A 500 ml 3-necked round bottom flask equipped with thermometer, mechanical stirrer, dropping funnel and dry argon inlet was charged with 7.44 g bis(3-aminopropyl) tetramethyldisiloxane and 36 g of octamethylcyclotetrasiloxane (D4) which had been previously purged for 10 minutes with argon. The flask contents were heated to 80° C. with an oil bath, and a trace (about 0.03 to 0.05 g) of anhydrous 3-aminopropyl dimethyl tetramethylammonium silanolate catalyst was added via a spatula. The composition was stirred at 80° C. and after 30 minutes of stirring had become quite viscous. Vapor phase chromatography (VPC) showed that the end-blocker had completely disappeared. To the resultant reaction mixture (which consisted of a 1,500 number average molecular weight polysiloxane with aminopropyl endgroups, cyclic siloxanes and active catalyst) was added dropwise over a six hour period 310 g of argon-purged D4, resulting in a further rise in the viscosity. Heating the reaction flask contents at 80° C. was continued overnight. The catalyst was decomposed by heating at 150° C. for 1/2 hour, and the product was stripped at 140° C. at 0.1 mm pressure until no more volatiles distilled (ca. 11/2 hour), resulting in 310 g of a clear, colorless, viscous oil (a yield of 88% of theoretical). The number average molecular weight of the product determined by acid titration was 10,000. Using this procedure, but varying the ratio of endblocker to D4, a silicone diamine with a number average molecular weight of 5,000 was also prepared.
These intermediate trialkoxysilane functional silicones having two groups per chain were prepared from the reaction of the corresponding aminoalkyl substituted silicones with an equivalent stoichiometric amount of isocyanatopropyl triethoxy silane, available from SiLAR Laboratories. Thus, 200 g di-aminopropyl terminated polydimethlsiloxane of 5,000 number average molecular weight of Example 3 was heated in vacuo (15 mm Hg) at 100° C. for 10 minutes. The clear, colorless oil was cooled to room temperature under N2, and 19.76 g isocyanatopropyl triethoxysilane was added with stirring. The mixture was hazy at first, but cleared in 10 minutes and became significantly more viscous. In a similar manner, an analogous disubstituted urea- trialkoxysilyl polysiloxane of 10,000 number average molecular weight was prepared by the reaction or 100 g of the 10,000 number average molecular weight diamine of Example 3 with 19.76 g isocyanatopropyl triethoxysilane.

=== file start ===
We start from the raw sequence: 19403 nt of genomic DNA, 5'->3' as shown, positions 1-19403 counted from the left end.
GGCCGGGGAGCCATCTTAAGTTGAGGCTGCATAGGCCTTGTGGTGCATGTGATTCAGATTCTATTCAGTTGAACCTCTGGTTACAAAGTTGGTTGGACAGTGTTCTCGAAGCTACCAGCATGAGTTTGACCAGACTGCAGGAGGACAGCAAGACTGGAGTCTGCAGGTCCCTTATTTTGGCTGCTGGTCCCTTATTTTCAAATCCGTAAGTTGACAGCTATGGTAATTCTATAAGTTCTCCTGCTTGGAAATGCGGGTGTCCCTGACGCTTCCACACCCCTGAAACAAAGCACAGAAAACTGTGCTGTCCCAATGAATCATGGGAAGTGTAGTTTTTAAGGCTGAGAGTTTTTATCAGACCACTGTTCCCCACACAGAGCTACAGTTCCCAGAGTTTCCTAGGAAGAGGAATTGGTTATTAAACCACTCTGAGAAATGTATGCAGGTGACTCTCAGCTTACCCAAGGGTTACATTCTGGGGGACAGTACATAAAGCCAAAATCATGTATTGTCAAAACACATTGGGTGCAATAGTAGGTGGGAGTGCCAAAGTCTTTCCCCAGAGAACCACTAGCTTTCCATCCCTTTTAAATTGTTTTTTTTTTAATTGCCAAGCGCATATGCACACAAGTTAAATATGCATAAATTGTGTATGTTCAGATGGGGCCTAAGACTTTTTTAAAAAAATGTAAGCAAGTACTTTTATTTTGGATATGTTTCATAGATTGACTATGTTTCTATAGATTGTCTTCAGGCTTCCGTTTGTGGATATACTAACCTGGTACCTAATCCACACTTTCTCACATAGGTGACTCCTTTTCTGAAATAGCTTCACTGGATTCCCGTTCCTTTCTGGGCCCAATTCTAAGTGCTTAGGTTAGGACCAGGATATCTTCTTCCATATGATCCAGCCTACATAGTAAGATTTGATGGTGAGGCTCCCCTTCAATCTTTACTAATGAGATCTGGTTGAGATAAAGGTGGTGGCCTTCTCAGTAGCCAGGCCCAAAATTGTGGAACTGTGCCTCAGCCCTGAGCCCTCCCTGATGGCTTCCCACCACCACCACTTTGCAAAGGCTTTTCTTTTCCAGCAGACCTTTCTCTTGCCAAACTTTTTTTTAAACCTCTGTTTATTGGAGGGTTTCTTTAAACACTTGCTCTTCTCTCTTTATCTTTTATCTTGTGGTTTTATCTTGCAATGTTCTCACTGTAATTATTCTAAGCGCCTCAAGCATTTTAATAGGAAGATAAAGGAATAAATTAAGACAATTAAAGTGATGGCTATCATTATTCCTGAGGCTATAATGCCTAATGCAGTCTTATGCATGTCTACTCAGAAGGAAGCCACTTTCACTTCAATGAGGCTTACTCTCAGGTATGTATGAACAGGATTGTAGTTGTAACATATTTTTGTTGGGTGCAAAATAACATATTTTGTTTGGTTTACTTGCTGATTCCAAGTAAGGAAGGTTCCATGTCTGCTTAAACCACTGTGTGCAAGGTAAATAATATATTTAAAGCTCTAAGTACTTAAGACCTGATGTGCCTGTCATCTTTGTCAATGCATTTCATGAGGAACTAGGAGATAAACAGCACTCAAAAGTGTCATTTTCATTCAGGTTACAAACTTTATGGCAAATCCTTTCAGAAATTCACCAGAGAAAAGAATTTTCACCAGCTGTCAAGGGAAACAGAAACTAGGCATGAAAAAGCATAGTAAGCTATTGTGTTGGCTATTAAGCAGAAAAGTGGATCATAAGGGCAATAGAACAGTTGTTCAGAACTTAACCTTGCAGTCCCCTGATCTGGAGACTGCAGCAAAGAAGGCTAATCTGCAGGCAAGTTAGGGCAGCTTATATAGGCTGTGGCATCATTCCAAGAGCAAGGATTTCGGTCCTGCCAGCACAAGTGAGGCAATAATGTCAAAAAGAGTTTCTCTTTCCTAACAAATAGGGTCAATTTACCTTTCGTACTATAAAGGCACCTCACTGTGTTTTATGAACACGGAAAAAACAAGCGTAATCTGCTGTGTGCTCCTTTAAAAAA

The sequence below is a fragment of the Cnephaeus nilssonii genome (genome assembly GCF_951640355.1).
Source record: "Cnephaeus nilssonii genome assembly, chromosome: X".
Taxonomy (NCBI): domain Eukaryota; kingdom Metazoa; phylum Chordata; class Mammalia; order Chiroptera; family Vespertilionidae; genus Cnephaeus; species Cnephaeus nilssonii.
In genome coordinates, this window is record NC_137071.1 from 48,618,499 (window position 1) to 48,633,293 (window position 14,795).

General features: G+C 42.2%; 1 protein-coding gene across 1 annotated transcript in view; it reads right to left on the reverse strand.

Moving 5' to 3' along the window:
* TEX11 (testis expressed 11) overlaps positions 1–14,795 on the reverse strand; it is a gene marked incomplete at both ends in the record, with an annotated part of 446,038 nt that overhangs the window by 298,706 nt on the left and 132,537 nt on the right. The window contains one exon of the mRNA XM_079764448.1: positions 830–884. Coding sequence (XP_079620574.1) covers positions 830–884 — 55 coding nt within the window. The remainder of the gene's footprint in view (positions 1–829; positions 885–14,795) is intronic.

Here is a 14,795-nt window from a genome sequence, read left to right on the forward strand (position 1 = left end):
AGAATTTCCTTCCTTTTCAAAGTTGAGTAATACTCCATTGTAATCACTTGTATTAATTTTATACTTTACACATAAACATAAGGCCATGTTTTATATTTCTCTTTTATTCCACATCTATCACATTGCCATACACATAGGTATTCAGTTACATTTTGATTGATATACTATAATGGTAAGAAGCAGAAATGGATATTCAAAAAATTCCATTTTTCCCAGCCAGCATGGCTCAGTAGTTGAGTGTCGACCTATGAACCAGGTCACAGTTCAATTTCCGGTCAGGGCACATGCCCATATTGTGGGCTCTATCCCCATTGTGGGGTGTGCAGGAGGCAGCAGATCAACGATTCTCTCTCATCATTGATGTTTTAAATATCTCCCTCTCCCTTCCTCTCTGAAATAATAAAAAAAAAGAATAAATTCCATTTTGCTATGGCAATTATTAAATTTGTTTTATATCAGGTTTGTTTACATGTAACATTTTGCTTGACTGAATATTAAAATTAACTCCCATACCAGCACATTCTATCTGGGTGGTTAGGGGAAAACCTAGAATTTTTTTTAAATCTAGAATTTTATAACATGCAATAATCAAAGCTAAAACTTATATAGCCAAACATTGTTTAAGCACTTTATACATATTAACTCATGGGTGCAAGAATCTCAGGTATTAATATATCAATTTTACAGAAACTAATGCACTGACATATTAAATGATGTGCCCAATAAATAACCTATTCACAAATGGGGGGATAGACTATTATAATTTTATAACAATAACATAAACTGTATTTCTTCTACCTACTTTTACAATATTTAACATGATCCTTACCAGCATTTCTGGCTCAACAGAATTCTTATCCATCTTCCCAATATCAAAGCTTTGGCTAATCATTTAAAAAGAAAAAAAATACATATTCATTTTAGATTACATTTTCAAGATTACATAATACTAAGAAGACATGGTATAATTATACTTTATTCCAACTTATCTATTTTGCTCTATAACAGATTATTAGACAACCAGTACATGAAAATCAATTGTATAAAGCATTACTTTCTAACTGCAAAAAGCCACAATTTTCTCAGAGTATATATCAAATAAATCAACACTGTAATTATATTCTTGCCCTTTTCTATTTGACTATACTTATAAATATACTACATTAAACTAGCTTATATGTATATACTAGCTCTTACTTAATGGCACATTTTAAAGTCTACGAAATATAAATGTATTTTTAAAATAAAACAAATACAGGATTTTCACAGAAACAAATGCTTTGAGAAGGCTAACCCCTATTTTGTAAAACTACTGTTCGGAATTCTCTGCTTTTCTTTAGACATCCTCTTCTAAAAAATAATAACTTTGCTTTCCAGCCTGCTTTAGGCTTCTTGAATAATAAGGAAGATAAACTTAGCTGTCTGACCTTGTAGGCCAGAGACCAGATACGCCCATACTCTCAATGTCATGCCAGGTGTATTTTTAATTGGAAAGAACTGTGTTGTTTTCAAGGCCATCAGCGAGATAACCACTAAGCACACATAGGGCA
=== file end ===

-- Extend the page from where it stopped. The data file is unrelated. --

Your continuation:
In a manner similar to that of Example 4, the analogous monosubstituted polydimethylsiloxanes were produced again by the reaction of i.e., 100 g of 10,000 number average molecular weight silicone propylamine of Example 2 with 2.47 g isocyanatopropyl triethoxysilane and 150 g of 15,000 number average molecular weight silicone propylamine of Example 2 with 2.47 g isocyanatopropyl triethoxysilane.
In a manner similar to that of Example 4, 100 g of PS 812, a multi-aminopropyl silicone (equivalent weight 1700) commercially available from Huls America, was converted to the urea-triethoxysilyl polysiloxane with 14.53 g of the isocyanatopropyl triethoxysilane.